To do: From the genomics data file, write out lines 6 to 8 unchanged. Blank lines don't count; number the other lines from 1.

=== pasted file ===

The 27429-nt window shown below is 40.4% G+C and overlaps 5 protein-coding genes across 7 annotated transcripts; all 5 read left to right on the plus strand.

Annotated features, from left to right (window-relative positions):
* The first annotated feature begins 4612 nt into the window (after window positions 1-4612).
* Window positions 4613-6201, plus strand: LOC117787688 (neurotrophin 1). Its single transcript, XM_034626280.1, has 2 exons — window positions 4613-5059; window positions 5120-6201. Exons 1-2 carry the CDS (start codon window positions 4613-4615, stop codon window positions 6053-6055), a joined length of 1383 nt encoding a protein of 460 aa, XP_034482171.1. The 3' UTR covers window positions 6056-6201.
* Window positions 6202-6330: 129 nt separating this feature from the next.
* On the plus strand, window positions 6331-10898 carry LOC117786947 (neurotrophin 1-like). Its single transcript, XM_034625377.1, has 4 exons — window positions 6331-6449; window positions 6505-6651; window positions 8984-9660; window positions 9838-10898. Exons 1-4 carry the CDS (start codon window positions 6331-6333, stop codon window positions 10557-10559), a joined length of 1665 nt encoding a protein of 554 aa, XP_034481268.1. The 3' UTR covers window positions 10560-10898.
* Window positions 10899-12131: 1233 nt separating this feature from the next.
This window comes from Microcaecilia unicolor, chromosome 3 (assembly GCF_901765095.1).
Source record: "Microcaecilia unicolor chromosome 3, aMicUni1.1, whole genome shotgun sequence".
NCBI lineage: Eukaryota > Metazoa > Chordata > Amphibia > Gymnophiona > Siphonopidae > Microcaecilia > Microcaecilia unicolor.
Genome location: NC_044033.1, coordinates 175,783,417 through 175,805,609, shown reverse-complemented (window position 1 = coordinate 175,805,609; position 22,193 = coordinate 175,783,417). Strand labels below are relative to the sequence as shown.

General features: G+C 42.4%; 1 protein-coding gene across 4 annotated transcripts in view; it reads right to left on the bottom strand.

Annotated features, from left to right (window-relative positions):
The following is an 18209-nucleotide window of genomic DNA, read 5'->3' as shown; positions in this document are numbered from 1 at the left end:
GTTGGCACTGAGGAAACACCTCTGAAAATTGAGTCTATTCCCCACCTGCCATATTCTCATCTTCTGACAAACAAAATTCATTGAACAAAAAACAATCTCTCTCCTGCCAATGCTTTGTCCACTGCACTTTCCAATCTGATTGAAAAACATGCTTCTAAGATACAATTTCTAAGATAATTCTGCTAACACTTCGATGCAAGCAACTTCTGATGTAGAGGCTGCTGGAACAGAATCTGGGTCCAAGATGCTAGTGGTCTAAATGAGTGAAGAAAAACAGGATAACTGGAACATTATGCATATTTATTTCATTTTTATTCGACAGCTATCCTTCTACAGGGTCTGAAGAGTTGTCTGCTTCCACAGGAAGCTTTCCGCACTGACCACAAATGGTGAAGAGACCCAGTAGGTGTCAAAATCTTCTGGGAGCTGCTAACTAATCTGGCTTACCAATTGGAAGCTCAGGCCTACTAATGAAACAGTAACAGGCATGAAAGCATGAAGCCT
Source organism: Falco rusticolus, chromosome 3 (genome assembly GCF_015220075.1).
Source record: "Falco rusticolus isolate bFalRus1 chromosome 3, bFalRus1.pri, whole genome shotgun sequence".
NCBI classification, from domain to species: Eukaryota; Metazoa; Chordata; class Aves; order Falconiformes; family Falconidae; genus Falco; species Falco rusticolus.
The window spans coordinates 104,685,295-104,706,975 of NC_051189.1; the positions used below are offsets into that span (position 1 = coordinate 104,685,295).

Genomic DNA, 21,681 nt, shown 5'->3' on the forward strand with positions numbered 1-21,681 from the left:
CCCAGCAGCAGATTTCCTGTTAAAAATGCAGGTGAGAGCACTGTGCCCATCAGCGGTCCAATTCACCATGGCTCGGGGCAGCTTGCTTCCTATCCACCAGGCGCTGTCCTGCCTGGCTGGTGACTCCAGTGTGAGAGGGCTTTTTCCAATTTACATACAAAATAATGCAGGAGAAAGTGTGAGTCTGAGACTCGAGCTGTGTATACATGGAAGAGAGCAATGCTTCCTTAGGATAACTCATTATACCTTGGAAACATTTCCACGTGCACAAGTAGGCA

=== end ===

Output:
* On the plus strand, window positions 6331-10898 carry LOC117786947 (neurotrophin 1-like). Its single transcript, XM_034625377.1, has 4 exons — window positions 6331-6449; window positions 6505-6651; window positions 8984-9660; window positions 9838-10898. Exons 1-4 carry the CDS (start codon window positions 6331-6333, stop codon window positions 10557-10559), a joined length of 1665 nt encoding a protein of 554 aa, XP_034481268.1. The 3' UTR covers window positions 10560-10898.
* Window positions 10899-12131: 1233 nt separating this feature from the next.
This window comes from Microcaecilia unicolor, chromosome 3 (assembly GCF_901765095.1).